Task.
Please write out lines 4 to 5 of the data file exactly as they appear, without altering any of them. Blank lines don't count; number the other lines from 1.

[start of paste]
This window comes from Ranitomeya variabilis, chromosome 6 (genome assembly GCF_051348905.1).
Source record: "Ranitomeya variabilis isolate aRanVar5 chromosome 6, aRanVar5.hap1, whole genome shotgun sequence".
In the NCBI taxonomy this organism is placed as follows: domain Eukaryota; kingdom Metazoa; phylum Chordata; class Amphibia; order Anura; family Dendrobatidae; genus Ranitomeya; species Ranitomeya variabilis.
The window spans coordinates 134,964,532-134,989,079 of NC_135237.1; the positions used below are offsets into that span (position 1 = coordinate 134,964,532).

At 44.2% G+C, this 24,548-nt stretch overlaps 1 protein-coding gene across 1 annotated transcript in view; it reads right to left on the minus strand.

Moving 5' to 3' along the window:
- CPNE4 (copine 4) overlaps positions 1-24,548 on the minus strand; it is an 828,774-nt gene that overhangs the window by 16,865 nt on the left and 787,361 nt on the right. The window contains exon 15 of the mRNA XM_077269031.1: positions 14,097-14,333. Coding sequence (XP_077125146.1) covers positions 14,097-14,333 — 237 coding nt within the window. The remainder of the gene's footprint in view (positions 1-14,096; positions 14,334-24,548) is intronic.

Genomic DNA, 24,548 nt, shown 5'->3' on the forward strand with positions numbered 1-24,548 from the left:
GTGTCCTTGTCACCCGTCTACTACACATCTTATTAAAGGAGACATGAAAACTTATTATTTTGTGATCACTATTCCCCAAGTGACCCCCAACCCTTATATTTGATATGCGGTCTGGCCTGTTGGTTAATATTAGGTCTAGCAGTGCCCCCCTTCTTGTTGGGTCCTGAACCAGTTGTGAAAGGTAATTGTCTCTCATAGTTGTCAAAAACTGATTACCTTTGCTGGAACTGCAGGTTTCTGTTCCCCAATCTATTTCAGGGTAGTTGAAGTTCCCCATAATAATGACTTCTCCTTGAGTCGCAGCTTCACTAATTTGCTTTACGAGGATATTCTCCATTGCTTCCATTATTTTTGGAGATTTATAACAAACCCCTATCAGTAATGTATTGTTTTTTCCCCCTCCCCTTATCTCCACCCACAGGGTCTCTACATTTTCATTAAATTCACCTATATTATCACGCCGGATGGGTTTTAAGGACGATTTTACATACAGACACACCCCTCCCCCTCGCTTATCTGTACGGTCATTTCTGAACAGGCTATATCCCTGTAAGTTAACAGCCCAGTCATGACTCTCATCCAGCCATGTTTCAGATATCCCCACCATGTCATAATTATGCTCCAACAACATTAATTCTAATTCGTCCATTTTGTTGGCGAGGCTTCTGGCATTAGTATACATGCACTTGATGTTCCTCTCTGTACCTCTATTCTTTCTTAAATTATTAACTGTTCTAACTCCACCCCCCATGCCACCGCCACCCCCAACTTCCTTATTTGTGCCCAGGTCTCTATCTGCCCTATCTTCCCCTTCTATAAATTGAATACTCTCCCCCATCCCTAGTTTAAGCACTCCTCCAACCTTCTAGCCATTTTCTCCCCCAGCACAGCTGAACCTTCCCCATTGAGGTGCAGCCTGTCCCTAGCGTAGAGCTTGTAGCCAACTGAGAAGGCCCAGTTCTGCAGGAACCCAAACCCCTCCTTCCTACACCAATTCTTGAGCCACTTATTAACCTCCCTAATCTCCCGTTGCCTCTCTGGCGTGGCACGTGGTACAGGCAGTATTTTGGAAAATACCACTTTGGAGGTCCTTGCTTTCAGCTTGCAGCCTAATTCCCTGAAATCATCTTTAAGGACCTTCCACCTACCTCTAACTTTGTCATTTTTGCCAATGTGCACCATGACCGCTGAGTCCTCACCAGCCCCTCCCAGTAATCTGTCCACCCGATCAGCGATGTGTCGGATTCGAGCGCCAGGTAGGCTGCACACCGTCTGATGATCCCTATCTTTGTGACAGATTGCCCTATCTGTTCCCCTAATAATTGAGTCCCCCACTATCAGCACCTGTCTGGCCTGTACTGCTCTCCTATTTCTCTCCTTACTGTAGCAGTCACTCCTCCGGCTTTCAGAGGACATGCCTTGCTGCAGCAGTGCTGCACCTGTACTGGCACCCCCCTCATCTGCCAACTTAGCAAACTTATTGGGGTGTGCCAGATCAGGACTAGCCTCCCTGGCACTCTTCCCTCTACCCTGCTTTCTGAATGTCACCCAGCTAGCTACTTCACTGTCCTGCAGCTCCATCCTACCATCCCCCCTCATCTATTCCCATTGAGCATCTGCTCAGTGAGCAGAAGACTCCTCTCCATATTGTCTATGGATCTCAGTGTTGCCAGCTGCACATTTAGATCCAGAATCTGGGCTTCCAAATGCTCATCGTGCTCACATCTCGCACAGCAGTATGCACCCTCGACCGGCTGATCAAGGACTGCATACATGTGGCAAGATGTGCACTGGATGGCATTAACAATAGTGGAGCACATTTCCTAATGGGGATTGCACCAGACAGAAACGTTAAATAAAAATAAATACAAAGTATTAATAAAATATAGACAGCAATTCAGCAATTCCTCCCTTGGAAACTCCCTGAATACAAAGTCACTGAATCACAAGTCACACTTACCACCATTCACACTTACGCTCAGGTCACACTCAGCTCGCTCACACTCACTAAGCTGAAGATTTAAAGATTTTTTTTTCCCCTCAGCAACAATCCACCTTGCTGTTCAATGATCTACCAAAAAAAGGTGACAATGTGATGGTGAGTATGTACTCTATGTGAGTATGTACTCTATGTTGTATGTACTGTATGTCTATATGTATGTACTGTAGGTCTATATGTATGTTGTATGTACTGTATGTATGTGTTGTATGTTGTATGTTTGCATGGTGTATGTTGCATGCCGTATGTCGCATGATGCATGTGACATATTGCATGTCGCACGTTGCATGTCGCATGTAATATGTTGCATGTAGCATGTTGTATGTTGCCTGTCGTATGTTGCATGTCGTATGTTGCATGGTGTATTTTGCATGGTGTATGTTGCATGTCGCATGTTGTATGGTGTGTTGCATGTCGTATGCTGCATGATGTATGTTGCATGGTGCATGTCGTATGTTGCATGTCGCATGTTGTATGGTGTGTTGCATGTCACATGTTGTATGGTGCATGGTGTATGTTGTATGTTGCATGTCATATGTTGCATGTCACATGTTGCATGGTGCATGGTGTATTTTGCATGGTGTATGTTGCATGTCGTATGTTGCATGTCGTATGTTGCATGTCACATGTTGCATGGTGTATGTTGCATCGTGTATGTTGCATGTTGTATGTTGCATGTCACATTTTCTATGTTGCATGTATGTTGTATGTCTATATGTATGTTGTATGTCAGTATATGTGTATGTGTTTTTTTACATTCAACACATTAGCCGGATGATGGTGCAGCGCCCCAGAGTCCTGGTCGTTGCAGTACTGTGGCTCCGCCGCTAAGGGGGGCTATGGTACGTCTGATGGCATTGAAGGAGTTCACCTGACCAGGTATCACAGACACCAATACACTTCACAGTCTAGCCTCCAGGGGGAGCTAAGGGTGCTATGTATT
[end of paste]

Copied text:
The window spans coordinates 134,964,532-134,989,079 of NC_135237.1; the positions used below are offsets into that span (position 1 = coordinate 134,964,532).

At 44.2% G+C, this 24,548-nt stretch overlaps 1 protein-coding gene across 1 annotated transcript in view; it reads right to left on the minus strand.